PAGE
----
4. I respectfully submit that after perusing the records available it is seen that disposal of the article No. ET265687178IN dated 16.05.2012 addressed to M/s. Madras Hospitality Services, No.6, Cathedral Road, Chennai - 600 086 sent by Arbitral Tribunal ARC/SA/RSL 136/XII, Chennai - 600002 could not be furnished as the records pertaining to the period 2012 of Gopalapuram Delivery Post Office, Chennai - 600 086 under Mylapore H.O. under the administrative control of Chennai City Central Division were weeded out after following due procedures.
5. I respectfully submit that the prescribed preservation period of delivery slip/delivery records is for a period of 18 months.
6. I respectfully submit that due to the long period of seven years and also of the weeding out of records, the status of the article could not be provided.
Under these circumstances, it is humbly prayed that this Honourable Court may be pleased to record the above submission and pass such other order as this Honourable Court may deem fit and thus render justice.€œ
20. As per the affidavit filed by the Senior Superintendent of Post Office, the records relating to the article through which the fifth respondent sent the award to the petitioner could not be traced. However, on a perusal of the copy of the postal receipt No. ET265687178IN made available, it is evident that an article had been booked in the Counter No.1 OP-Code No.SG was addressed to €œM/s. Madras Hospital, Chennai€œ which apparently refers to the petitioner. Therefore, prima facie, we are of the view that on 16.05.2012, soon after passing the award on 15.05.2012, the fifth respondent had despatched the award to the petitioner. The interim order was passed by this Court only thereafter on 17.05.2012. This only indicates that even before the order dated 17.05.2012 was passed by this Court, the fifth respondent has passed an award on 15.05.2012. Whether the award was passed after following due procedures contemplated under law or the fifth respondent-s appointment as an arbitrator is valid, cannot be gone into by this Court in this Contempt Petition. This is more so that the award passed by the fifth respondent has been set aside by this Court and it is no longer enforceable against the petitioner.
22. However, it is the foremost contention of the petitioner that the date €œ15.05.2012€œ has been manipulated or ante-dated to circumvent the present contempt proceedings. We are not in a position to accept it for the reason that the postal receipt dated 16.05.2012 clearly indicates that it was sent to the petitioner. Therefore, the presumption is that, even on 15.05.2012, the fifth respondent has passed an award and it was despatched to the petitioner on 16.05.2012. Therefore, the contempt proceedings need not be allowed to be continued as against the respondents. Further, we wish to observe that the respondents 1 to 4 are in no way connected with the present contempt proceedings and the entire issue revolves around the act of the fifth respondent in allegedly contravening the order dated 17.05.2012 passed by this Court.
23. The fifth respondent has filed a counter affidavit before this Court on 06.01.2014. In the counter affidavit, he has defended the present contempt proceedings by contending inter alia that the petitioner had perused the documents relating to the arbitration proceedings on 09.05.2012 and the petitioner also admitted the same. The arbitration proceedings were also defended by the petitioner by engaging his counsel by name Mr. Adeesh Anto. After complying with the procedures the award was passed on 15.05.2012 and it wa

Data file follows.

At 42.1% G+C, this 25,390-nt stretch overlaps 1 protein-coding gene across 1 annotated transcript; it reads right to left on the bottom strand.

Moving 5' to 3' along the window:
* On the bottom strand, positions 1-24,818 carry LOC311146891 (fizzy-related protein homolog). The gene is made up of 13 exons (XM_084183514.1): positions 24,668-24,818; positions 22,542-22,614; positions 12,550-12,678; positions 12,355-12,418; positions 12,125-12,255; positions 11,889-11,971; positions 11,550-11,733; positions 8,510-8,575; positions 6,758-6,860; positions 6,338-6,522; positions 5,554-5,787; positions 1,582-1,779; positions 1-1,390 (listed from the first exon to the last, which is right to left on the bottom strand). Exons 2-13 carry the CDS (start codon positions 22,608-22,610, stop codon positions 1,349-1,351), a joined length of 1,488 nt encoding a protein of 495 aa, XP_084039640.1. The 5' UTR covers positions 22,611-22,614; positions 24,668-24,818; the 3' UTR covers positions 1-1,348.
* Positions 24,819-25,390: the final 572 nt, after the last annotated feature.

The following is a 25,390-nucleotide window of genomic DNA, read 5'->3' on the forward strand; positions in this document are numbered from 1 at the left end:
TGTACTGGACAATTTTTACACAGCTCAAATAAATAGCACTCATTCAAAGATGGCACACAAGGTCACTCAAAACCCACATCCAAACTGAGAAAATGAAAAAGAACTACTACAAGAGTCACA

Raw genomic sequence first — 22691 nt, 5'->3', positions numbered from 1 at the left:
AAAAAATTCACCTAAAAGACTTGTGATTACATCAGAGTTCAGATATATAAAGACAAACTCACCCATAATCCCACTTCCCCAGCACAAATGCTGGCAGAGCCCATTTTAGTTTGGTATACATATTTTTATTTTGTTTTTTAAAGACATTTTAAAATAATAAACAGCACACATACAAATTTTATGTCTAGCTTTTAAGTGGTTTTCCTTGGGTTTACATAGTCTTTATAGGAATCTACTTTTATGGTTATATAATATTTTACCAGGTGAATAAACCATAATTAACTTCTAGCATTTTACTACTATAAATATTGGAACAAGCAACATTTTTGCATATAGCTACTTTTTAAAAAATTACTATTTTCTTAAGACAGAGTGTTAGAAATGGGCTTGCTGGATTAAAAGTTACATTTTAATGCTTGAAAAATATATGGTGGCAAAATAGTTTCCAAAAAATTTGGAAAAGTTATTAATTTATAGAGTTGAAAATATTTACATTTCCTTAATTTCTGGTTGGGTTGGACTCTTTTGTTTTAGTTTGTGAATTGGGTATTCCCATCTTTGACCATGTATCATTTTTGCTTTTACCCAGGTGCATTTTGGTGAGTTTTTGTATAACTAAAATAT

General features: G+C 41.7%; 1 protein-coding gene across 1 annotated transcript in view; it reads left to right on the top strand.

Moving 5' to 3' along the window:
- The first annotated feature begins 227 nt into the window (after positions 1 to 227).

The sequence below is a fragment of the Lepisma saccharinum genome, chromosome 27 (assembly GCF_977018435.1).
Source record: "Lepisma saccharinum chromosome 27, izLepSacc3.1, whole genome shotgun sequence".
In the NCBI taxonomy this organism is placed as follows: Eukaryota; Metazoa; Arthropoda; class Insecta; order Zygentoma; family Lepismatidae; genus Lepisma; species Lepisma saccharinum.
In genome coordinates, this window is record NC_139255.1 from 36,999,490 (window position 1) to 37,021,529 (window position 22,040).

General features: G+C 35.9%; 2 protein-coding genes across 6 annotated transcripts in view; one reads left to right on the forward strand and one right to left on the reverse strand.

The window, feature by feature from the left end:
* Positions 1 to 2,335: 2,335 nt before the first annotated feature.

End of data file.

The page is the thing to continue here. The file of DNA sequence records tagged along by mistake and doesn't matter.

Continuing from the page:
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s served to the petitioner through registered post on 16.05.2012 and served on the petitioner on 17.05.2012. However, after coming to know about the order dated 17.05.2012, the fifth respondent had kept in abeyance all further proceedings and complied with the order passed by this Court. He has also stated that he has no intention to defeat or disobey the order passed by this Court. Therefore, he prayed for dismissal of the contempt petition. 24. Though elaborate written argument was filed by the petitioner as well as the fifth respondent, in our opinion, the contents thereof are unwarranted and irrelevant for the purpose of considering this contempt petition. As mentioned above, the fifth respondent, soon after passing the award on 15.05.2012, prima-facie, had communicated it to the petitioner on 16.05.2012 and having regard to the same, we are not inclined to proceed further with this contempt petition. 25. At the same time, we wish to observe that even assuming that the arbitration proceedings initiated at the behest of the respondents 1 to 4, by appointing the fifth respondent as arbitrator, is valid, we find from the records that on 12.05.2012, the petitioner wanted the case to be listed on 30.06.2012, instead of 12.05.2012, as originally proposed by the fifth respondent. In response, the fifth respondent sent a communication through e-mail on 15.05.2012 giving three choice of dates for the petitioner to choose namely 25.05.2012, 30.06.2012 and 30.07.2012. Having issued such a communication, we are at a loss to understand as to what prompted the fifth respondent to pass an award on 15.05.2012 itself much to the chagrin of the petitioner. This only indicates that the fifth respondent did not adhere to the basic procedures required in conducting the arbitration proceedings. This had given rise to the present contempt proceedings against the fifth respondent as also the respondents 1 to 4. In the given circumstances, the fifth respondent ought to have adjourned the proceedings as indicated in the communication dated 15.05.2012 to any other date. On the one hand, the fifth respondent sent the communication dated 15.05.2012 giving suitable dates for hearing the arbitration proceeding and on the other hand, passes an award on the same date namely 15.05.2012 which had given rise to the filing of the present contempt proceedings by the petitioner. This attitude of the fifth respondent cannot be appreciated, rather, it has to be deprecated and we do not wish to add any further in this case. 26. With the above observation, the contempt petition is closed. No costs.